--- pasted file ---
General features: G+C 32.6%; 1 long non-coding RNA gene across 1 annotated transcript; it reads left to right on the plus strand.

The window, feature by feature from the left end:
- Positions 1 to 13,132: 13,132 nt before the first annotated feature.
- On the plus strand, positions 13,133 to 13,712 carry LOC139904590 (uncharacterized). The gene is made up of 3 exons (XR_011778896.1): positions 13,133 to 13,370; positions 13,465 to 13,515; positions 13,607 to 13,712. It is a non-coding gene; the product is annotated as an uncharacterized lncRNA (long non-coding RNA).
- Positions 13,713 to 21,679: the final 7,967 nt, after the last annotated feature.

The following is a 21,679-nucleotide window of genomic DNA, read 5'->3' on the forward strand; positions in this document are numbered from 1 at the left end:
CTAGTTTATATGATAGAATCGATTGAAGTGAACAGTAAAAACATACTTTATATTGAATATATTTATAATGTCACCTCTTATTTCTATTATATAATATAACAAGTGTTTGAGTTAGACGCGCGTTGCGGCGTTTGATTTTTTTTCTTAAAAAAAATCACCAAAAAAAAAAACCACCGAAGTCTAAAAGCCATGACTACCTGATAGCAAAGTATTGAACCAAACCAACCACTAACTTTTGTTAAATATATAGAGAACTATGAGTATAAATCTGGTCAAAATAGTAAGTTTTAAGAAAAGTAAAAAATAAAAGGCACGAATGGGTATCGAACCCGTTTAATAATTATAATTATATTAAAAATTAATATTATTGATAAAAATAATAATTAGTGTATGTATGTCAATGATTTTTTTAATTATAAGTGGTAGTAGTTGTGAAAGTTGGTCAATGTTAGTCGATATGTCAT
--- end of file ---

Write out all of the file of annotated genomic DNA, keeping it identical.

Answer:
General features: G+C 32.6%; 1 long non-coding RNA gene across 1 annotated transcript; it reads left to right on the plus strand.

The window, feature by feature from the left end:
- Positions 1 to 13,132: 13,132 nt before the first annotated feature.
- On the plus strand, positions 13,133 to 13,712 carry LOC139904590 (uncharacterized). The gene is made up of 3 exons (XR_011778896.1): positions 13,133 to 13,370; positions 13,465 to 13,515; positions 13,607 to 13,712. It is a non-coding gene; the product is annotated as an uncharacterized lncRNA (long non-coding RNA).
- Positions 13,713 to 21,679: the final 7,967 nt, after the last annotated feature.

The following is a 21,679-nucleotide window of genomic DNA, read 5'->3' on the forward strand; positions in this document are numbered from 1 at the left end:
CTAGTTTATATGATAGAATCGATTGAAGTGAACAGTAAAAACATACTTTATATTGAATATATTTATAATGTCACCTCTTATTTCTATTATATAATATAACAAGTGTTTGAGTTAGACGCGCGTTGCGGCGTTTGATTTTTTTTCTTAAAAAAAATCACCAAAAAAAAAAACCACCGAAGTCTAAAAGCCATGACTACCTGATAGCAAAGTATTGAACCAAACCAACCACTAACTTTTGTTAAATATATAGAGAACTATGAGTATAAATCTGGTCAAAATAGTAAGTTTTAAGAAAAGTAAAAAATAAAAGGCACGAATGGGTATCGAACCCGTTTAATAATTATAATTATATTAAAAATTAATATTATTGATAAAAATAATAATTAGTGTATGTATGTCAATGATTTTTTTAATTATAAGTGGTAGTAGTTGTGAAAGTTGGTCAATGTTAGTCGATATGTCAT